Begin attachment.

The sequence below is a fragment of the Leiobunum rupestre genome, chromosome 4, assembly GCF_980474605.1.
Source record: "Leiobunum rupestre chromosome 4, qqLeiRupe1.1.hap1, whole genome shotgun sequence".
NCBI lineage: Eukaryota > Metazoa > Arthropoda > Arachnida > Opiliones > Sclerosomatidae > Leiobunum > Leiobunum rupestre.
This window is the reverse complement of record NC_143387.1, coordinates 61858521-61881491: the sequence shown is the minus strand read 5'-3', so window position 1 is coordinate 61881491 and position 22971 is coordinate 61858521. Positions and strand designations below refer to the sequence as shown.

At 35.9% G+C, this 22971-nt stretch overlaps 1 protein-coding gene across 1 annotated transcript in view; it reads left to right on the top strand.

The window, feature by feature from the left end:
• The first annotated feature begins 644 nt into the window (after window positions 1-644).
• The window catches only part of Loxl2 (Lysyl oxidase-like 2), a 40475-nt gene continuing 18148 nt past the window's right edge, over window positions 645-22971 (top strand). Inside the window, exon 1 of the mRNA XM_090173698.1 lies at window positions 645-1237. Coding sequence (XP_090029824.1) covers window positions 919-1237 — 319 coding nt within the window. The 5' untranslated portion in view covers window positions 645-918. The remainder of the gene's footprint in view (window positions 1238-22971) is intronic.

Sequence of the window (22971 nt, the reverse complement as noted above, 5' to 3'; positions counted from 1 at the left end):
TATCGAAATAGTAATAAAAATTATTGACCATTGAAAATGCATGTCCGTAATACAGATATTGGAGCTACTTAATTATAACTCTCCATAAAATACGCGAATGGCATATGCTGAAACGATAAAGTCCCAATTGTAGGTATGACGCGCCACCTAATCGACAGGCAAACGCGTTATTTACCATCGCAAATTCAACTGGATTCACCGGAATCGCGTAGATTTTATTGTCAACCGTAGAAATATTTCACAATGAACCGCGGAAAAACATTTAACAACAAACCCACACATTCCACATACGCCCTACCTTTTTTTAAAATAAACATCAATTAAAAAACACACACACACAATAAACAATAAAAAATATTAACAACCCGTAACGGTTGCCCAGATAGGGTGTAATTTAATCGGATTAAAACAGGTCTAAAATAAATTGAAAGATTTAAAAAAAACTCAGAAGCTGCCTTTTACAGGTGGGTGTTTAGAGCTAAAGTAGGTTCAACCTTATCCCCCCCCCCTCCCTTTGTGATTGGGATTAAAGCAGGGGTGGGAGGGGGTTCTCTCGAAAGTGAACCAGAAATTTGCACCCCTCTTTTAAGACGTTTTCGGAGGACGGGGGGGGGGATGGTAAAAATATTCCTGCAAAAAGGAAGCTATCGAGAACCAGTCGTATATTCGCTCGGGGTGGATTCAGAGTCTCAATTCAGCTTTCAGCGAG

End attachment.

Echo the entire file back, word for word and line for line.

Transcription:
The sequence below is a fragment of the Leiobunum rupestre genome, chromosome 4, assembly GCF_980474605.1.
Source record: "Leiobunum rupestre chromosome 4, qqLeiRupe1.1.hap1, whole genome shotgun sequence".
NCBI lineage: Eukaryota > Metazoa > Arthropoda > Arachnida > Opiliones > Sclerosomatidae > Leiobunum > Leiobunum rupestre.
This window is the reverse complement of record NC_143387.1, coordinates 61858521-61881491: the sequence shown is the minus strand read 5'-3', so window position 1 is coordinate 61881491 and position 22971 is coordinate 61858521. Positions and strand designations below refer to the sequence as shown.

At 35.9% G+C, this 22971-nt stretch overlaps 1 protein-coding gene across 1 annotated transcript in view; it reads left to right on the top strand.

The window, feature by feature from the left end:
• The first annotated feature begins 644 nt into the window (after window positions 1-644).
• The window catches only part of Loxl2 (Lysyl oxidase-like 2), a 40475-nt gene continuing 18148 nt past the window's right edge, over window positions 645-22971 (top strand). Inside the window, exon 1 of the mRNA XM_090173698.1 lies at window positions 645-1237. Coding sequence (XP_090029824.1) covers window positions 919-1237 — 319 coding nt within the window. The 5' untranslated portion in view covers window positions 645-918. The remainder of the gene's footprint in view (window positions 1238-22971) is intronic.

Sequence of the window (22971 nt, the reverse complement as noted above, 5' to 3'; positions counted from 1 at the left end):
TATCGAAATAGTAATAAAAATTATTGACCATTGAAAATGCATGTCCGTAATACAGATATTGGAGCTACTTAATTATAACTCTCCATAAAATACGCGAATGGCATATGCTGAAACGATAAAGTCCCAATTGTAGGTATGACGCGCCACCTAATCGACAGGCAAACGCGTTATTTACCATCGCAAATTCAACTGGATTCACCGGAATCGCGTAGATTTTATTGTCAACCGTAGAAATATTTCACAATGAACCGCGGAAAAACATTTAACAACAAACCCACACATTCCACATACGCCCTACCTTTTTTTAAAATAAACATCAATTAAAAAACACACACACACAATAAACAATAAAAAATATTAACAACCCGTAACGGTTGCCCAGATAGGGTGTAATTTAATCGGATTAAAACAGGTCTAAAATAAATTGAAAGATTTAAAAAAAACTCAGAAGCTGCCTTTTACAGGTGGGTGTTTAGAGCTAAAGTAGGTTCAACCTTATCCCCCCCCCCTCCCTTTGTGATTGGGATTAAAGCAGGGGTGGGAGGGGGTTCTCTCGAAAGTGAACCAGAAATTTGCACCCCTCTTTTAAGACGTTTTCGGAGGACGGGGGGGGGGATGGTAAAAATATTCCTGCAAAAAGGAAGCTATCGAGAACCAGTCGTATATTCGCTCGGGGTGGATTCAGAGTCTCAATTCAGCTTTCAGCGAG